So I just wrote the check for my first extra principal payment. We’re halfway through 2015 and my goal is to apply an additional principal payment with each of my remaining mortgage payments through the remainder of 2015. Ideally, I’d like to send in at least double the amount of principal that is being paid with my standard payment each month, but we’ll see what happens… that might become difficult around Christmas time.
My April mortgage payment had already been made, but I still wanted to get in an additional principal payment prior to my May payment being made, so I wrote a check for $2,500 and sent it in today. This payment will basically be applied as additional principal to my April payment (as long as the receive and process it prior to my may 1st payment), so let’s take a look at what this will do to my mortgage balance and next months principal and interest payments.
|Month||Amount to Interest||Amount to Principal||Mortgage Balance|
|April Payment (No Acceleration)||1,260.57||249.20||237,034.28|
|Resulting May Payment||1,259.24||250.53||236,783.75|
|April Payment (With Acceleration)||1,260.57||2,749.20||234,534.28|
Now, with the obvios fact aside that I spent an extra $2,500 on my April mortgage payment, let’s look at the resulting July mortgage balance and the resulting principal and interest payments. I’m decreasing the amount I’ll have to pay to next months interest by $13.28 – Yes, this is very small when compared to the $2,500 I just forked out, but let’s consider it over the course of the next year.
Assume I don’t make another additional principal payment, then I’ll be paying $14,857.40 just to interest over the next year, whereas if I had not made the additional principal payment, I would have been paying an additional $15,021.52 to interest over the next year. A differenct of $164.12. I still have 28 years remaining on my loan, so considering just a year is a very insignificant amount, but if we compare it to what I’ll pay to interest for the remainder of the life of my loan, that’s where we’ll see bigger savings. With the additional $2,500 principal payment, I’ll be paying $262,553.97 toward interest over the remaining live of the loan, and without the additional principal payment, I’ll be paying $274,772.74 to interest over the life of the loan. This is a savings of $12,218.77 – just for making an additional $2,500 payment today. More importantly, I’m also shaving 9 payments off of my mortgage, having my final payment of $373.92 coming due on 12/1/2035 rather than 9/1/2036.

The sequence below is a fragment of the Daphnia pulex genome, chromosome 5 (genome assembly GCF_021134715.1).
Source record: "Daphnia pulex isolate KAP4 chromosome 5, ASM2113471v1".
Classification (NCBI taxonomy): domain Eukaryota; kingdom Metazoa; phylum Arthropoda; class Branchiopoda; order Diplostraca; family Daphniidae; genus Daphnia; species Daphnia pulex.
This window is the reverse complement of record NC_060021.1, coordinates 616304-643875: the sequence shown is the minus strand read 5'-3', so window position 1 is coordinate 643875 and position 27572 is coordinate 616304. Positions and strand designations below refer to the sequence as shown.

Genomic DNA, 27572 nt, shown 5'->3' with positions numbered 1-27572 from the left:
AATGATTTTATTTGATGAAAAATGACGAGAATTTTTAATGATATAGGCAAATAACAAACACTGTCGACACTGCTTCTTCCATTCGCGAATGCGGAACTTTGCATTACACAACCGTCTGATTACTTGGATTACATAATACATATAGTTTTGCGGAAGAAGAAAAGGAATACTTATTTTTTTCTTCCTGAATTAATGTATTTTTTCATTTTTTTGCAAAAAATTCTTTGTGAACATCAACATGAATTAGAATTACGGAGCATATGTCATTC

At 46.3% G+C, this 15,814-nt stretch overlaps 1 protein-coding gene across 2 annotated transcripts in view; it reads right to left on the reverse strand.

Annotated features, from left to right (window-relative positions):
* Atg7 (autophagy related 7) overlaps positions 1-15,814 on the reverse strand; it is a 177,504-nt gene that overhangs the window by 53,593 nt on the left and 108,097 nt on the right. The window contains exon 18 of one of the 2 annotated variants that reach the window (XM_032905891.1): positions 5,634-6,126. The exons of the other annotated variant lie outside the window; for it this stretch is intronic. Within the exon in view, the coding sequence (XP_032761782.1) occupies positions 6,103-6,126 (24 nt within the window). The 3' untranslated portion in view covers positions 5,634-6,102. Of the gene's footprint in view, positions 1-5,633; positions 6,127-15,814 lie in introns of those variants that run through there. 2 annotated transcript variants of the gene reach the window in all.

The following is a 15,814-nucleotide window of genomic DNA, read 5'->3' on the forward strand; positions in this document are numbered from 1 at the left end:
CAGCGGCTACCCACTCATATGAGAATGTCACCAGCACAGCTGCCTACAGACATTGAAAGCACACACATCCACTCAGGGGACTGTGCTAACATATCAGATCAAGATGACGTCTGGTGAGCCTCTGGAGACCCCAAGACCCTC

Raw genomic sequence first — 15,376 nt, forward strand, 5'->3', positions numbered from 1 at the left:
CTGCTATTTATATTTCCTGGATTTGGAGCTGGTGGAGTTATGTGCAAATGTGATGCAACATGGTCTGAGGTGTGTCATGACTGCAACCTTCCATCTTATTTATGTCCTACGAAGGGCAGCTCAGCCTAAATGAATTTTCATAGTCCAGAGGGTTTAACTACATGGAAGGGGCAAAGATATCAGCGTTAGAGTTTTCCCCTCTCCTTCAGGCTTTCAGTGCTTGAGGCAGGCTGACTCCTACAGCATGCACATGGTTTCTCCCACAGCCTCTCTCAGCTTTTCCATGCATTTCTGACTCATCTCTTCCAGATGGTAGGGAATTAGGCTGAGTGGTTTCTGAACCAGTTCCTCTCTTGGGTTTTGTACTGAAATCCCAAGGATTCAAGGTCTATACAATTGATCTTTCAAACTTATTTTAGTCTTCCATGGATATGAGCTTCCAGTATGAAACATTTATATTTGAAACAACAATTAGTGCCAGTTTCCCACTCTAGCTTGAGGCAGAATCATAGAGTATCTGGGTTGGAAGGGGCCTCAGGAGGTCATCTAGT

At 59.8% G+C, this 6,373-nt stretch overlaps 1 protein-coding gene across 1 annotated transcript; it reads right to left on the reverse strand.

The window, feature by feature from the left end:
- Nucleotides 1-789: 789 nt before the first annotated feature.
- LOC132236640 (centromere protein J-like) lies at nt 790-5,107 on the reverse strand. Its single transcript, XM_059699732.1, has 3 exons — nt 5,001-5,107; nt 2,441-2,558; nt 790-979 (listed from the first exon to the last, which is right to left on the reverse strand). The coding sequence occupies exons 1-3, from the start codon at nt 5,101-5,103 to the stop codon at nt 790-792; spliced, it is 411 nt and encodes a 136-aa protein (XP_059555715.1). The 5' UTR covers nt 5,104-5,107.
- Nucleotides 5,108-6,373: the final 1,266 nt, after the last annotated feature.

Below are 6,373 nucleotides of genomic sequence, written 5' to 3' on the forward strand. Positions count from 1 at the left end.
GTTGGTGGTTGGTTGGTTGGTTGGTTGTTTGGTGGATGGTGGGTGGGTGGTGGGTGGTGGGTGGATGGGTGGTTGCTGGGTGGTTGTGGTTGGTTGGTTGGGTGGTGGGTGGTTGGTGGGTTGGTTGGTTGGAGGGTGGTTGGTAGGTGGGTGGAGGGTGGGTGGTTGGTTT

Reverse mortgages give seniors who are no longer able to work or generate income a way to leverage the equity in their house to start receiving a monthly income once again. The payments received from the reverse mortgage can be used to pay medical bills, credit card debt, or any other expenses that may be necessary.
Qualifications & Requirements of a Reverse Mortgage
You must be 62 years or older, and the home that the reverse mortgage is being taken against must be your primary residence.
How much money can I get from a Reverse Mortgage?
The reverse mortgage amount will depend on your age, interest rate, and the value of your home. Typically, the more valuable your home is and the older you are, the more money you will be able to borrow with your reverse mortgage. A lower interest rate will also affect the amount of money that you can borrow.
How will I receive the money from a Reverse Mortgage?
You will generally have three different options when choosing to receive money from a reverse mortgage. All of the amounts will be determined by the above criteria. Monthly payments, Lump sum, and Line of credit